Volunteering has changed my life – by Dean

Dean Manson 2

By father and grandfather Dean Manson, 58, from Waltham Forest

 “I am a painter and decorator by trade. For 35 years I worked on building sites all over London. 

“Then at 50 or 51, I had a nervous breakdown and I have been suffering with depression ever since.

“Over the last eight or nine years I have spent so much time in bed not wanting to get up. Feeling scared, anxious, depressed. Drinking too much. Isolating myself.

“I have had lots of CBT – cognitive behavioural therapy – and other counselling. It helped but I was still stuck in a little room. The number one thing I needed was to get out of bed and do something – anything.

“About three years ago I was put in touch with Saiba (Salam, a social prescriber in Waltham Forest).

“By now I was used to talking about feelings and stuff – not the sort of thing I ever imagined doing. Saiba is really easy to talk to and she put me in touch with the wellbeing cafe at the Hornbeam Centre. It is an amazing place – it redistributes food from the major supermarkets in lots of different ways.

“After a few sessions, I noticed the building was in quite poor repair. I offered to do a bit of painting and plastering. Then I took over all the little jobs – changing lightbulbs, clearing gutters, unblocking toilets – and I’m still doing that now. Using my skills to help them in return for what they have done for me – it feels good.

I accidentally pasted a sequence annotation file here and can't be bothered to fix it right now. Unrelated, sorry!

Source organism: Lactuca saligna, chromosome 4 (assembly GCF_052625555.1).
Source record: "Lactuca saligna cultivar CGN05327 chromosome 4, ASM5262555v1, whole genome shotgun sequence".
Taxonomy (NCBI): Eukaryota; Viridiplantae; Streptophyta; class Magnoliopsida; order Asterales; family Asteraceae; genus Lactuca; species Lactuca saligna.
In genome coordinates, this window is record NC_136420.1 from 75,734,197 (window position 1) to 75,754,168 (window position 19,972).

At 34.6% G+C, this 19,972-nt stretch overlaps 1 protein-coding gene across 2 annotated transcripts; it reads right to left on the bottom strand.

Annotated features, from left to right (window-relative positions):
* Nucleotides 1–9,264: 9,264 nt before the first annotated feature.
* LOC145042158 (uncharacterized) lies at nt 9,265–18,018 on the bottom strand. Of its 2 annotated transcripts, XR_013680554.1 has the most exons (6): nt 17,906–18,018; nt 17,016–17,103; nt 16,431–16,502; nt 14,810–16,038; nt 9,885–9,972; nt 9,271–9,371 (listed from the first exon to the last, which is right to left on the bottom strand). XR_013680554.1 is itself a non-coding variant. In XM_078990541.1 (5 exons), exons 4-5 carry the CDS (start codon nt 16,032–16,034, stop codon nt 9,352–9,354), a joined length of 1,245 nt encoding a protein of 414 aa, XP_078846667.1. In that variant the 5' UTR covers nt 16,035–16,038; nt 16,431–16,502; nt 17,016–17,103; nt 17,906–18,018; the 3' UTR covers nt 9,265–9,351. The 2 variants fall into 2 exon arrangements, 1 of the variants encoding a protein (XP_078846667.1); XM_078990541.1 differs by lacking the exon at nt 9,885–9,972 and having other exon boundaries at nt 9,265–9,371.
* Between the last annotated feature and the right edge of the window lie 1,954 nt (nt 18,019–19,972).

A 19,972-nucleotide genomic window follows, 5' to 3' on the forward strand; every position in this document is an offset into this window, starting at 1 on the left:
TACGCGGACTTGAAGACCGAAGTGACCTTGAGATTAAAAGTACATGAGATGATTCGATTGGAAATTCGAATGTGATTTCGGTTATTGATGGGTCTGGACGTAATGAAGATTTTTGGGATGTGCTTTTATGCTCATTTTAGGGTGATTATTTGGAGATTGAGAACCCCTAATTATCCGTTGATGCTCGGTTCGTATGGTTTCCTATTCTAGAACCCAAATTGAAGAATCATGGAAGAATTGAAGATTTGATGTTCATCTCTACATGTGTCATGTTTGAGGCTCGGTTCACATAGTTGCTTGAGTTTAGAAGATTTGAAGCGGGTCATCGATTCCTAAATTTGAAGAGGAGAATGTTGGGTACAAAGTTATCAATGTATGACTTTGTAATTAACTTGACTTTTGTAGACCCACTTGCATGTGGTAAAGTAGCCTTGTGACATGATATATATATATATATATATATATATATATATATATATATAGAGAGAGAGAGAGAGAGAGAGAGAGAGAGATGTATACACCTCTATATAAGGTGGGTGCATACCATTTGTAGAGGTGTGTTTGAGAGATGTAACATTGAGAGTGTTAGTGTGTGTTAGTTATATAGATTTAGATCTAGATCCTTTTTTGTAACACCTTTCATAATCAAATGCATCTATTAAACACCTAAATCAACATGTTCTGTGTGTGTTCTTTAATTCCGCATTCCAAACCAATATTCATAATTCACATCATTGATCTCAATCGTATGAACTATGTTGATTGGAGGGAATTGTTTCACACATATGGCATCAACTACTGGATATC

“The other place where I volunteer is Legends of the Forest (Waltham Forest’s Volunteer Centre). Saiba put me in touch with them too. I’m out volunteering at least three days a week, meeting a lot of younger people which is very good for me. I was getting a bit old before my time.

“It isn’t a cure-all but it has changed my life. I am at least 60 to 70% better than a few years ago, even after caring for my mum, who had dementia, and the deaths of both my parents. If it hadn’t been for social prescribing, I don’t think I would be alive now.

“I would recommend to anyone feeling like I was to ask your GP practice about social prescribing. It might be able to help you like it helped me.”

  •  Social prescribers connect people who have issues suffering their health that medical treatment can’t solve to local groups, activities and services that can meet their specific needs. To find out more, speak to your GP practice.

UPDATED: 28/03/2023